It is therefore a primary object of this invention to provide a deflector valve for fluid which permits fluid flow into one inlet port to be channeled easily into either of two outlet ports.
It is a further object of this invention to provide a deflector valve which can be operated by a solenoid which is energized by a control switch.
It is a further object of this invention to provide a deflector valve which does not unduly impede the flow of fluid through such valve.
It is a further object of this invention to provide a deflector valve having a special operating pin in its center bore which facilitates the flow of fluid through said valve.
It is a further object of this invention to provide a spring-biased deflector valve for fluids which can be used in a practical automatic beverage vending machine.
It is a further object of this invention to provide a deflector valve which, when connected in series with other deflector valves, permits the channeling of fluid from one input line into three or more output lines.
It is a further object of the present invention to provide a deflector valve comprising a pair of flexible diaphragms which define channels for the flow of fluid through the valve.
It is a further object of this invention to provide a deflector valve as described above, wherein said diaphragms also serve to seal off that fluid path which is not the desired path for fluid flow.
Other objects of the present invention will be apparent to those skilled in the art from a reading of the following brief description of the drawings, the detailed description of the invention, and the appended claims.
FIG. 1 is a perspective view of the deflector valve described in the present invention, shown partially in fragmentary form, and showing also, in dotted outline, a perspective view of a solenoid which might be used to activate the deflector valve.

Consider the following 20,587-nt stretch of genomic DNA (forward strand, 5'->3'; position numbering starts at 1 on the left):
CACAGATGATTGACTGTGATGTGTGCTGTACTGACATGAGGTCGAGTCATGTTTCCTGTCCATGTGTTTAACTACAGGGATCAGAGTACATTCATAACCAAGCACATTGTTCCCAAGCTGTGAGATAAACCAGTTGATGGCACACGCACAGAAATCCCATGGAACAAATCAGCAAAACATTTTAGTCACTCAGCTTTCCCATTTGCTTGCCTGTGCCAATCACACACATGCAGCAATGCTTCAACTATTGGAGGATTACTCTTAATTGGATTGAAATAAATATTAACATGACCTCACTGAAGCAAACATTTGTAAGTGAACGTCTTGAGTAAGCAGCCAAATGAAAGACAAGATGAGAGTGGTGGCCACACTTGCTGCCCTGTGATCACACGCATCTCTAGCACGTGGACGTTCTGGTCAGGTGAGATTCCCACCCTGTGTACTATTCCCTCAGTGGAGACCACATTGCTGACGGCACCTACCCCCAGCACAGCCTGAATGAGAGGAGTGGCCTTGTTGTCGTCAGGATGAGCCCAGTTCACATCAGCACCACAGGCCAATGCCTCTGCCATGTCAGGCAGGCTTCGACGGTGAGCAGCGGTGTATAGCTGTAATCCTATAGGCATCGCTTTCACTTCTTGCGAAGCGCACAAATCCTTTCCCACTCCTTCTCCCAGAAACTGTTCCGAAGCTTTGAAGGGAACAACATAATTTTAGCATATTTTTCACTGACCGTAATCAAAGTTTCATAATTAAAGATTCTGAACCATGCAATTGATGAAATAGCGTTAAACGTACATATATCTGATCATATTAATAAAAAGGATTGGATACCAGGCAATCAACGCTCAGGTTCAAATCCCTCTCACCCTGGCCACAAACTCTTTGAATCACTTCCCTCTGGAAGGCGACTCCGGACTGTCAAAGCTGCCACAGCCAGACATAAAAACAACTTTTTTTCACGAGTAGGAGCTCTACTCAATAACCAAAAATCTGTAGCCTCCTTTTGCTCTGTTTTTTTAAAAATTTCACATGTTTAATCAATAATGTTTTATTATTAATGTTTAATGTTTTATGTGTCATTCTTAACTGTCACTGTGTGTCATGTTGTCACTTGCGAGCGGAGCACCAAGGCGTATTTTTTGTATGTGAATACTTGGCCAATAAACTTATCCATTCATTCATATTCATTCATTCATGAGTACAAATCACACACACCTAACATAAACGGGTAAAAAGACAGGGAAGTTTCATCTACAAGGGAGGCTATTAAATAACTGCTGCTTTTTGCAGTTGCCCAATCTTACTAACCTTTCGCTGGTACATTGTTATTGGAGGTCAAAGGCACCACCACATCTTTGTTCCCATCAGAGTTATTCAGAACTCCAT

FIG. 2 is an exploded perspective view of the deflector valve shown in FIG. 1.
FIG. 3 is a cross-sectional view of the deflector valve, taken along the line 3--3 of FIG. 1.
FIG. 4 is a cross-sectional view of the deflector valve, in partial fragmentary form, taken along the line 4--4 of FIG. 3.
FIG. 5 is a perspective view of the operating pin which is located at the center of the deflector valve.
FIG. 6 is a cross-sectional view of the operating pin, taken along the line 6--6 of FIG. 5.
The structure of the deflector valve disclosed in the present invention is illustrated in the exploded perspective view of FIG. 2. Housing 1 comprises a pair of disc members 2 and 3 integrally attached to a center portion 4. Inlet port 5 and outlet ports 6 and 7 are embedded in center portion 4. Central transverse bore 8 extends through the entire housing 1. Outlet ports 6 and 7 are attached to bores in center portion 4, which bores do not similarly extend entirely through the housing 1. Disc member 2 is provided with a recessed area 9 which facilitates formation of a watertight chamber for fluid flow, to be described below. Disc member 3 contains a similar recessed area. Disc members 2 and 3 contain holes 10 to facilitate the mounting of other components of the valve. A partial bore 11 extends about half way through the thickness of housing 1 and communicates with the bore into which outlet port 6 is mounted. A second partial bore, similar to partial bore 11, has an opening on the side of housing 1 which is not visible in FIG. 2, and which in like manner communicates with outlet port 7. As shown in FIG. 2, this second partial bore is located below, instead of above, the central transverse bore 8.